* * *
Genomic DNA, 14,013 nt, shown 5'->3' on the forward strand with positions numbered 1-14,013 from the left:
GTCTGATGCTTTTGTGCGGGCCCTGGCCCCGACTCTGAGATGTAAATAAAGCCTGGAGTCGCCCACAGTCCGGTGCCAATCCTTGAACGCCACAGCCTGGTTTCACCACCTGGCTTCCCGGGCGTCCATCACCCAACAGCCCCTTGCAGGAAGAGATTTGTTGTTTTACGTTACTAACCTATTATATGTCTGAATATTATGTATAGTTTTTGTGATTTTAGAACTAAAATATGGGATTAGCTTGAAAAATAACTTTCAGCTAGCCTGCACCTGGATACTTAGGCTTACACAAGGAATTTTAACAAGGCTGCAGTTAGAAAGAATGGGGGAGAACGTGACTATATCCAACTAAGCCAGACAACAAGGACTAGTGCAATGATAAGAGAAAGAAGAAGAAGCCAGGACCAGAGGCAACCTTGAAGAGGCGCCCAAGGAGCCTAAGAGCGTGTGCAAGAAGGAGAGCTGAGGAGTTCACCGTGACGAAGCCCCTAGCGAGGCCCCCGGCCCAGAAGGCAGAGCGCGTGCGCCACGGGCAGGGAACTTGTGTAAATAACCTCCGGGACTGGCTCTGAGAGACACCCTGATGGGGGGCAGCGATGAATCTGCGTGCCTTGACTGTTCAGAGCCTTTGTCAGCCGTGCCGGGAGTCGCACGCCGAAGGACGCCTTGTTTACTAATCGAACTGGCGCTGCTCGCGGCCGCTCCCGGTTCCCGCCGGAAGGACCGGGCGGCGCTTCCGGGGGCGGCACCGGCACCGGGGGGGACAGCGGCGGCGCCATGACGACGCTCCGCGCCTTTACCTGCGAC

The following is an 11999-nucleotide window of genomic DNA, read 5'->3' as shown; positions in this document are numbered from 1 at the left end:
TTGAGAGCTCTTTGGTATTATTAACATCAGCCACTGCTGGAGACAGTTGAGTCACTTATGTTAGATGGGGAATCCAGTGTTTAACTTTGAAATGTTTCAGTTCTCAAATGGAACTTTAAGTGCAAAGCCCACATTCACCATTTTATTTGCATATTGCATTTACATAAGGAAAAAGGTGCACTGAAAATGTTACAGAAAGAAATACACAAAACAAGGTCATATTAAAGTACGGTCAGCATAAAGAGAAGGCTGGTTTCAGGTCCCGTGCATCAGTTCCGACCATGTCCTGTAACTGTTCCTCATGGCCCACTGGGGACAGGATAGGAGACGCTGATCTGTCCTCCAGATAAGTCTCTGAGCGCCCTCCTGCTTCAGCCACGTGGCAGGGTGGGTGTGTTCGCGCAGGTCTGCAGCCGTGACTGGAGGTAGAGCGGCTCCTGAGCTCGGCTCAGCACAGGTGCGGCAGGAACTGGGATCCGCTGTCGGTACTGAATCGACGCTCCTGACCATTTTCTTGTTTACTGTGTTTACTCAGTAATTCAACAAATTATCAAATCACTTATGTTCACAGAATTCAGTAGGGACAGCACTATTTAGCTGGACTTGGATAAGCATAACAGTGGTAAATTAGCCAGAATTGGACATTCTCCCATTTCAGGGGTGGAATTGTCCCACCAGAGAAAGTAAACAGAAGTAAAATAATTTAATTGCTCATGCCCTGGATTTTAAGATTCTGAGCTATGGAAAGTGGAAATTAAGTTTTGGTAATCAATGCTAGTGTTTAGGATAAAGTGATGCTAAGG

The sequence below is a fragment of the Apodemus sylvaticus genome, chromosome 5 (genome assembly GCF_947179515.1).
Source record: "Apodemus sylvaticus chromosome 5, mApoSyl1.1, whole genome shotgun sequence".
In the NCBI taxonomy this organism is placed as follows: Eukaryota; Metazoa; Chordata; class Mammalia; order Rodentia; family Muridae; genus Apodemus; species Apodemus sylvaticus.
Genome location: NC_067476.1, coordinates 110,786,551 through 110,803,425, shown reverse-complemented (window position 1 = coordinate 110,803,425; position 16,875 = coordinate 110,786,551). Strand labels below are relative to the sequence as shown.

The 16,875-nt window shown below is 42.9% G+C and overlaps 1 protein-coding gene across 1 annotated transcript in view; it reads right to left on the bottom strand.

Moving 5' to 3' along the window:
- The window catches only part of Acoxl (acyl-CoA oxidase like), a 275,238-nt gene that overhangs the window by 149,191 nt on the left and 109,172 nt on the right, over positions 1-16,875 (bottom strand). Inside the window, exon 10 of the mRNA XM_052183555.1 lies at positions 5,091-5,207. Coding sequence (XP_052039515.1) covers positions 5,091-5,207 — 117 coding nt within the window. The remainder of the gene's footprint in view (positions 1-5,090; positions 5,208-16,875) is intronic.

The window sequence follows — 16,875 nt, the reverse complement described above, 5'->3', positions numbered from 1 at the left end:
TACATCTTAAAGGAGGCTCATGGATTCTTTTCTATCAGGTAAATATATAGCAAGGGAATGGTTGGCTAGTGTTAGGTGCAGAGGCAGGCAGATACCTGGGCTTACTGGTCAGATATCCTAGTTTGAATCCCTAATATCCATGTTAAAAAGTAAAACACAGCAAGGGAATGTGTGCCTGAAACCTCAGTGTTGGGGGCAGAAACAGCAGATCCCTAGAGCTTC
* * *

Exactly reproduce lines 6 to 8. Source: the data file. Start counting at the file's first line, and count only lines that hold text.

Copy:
Source record: "Apodemus sylvaticus chromosome 5, mApoSyl1.1, whole genome shotgun sequence".
In the NCBI taxonomy this organism is placed as follows: Eukaryota; Metazoa; Chordata; class Mammalia; order Rodentia; family Muridae; genus Apodemus; species Apodemus sylvaticus.
Genome location: NC_067476.1, coordinates 110,786,551 through 110,803,425, shown reverse-complemented (window position 1 = coordinate 110,803,425; position 16,875 = coordinate 110,786,551). Strand labels below are relative to the sequence as shown.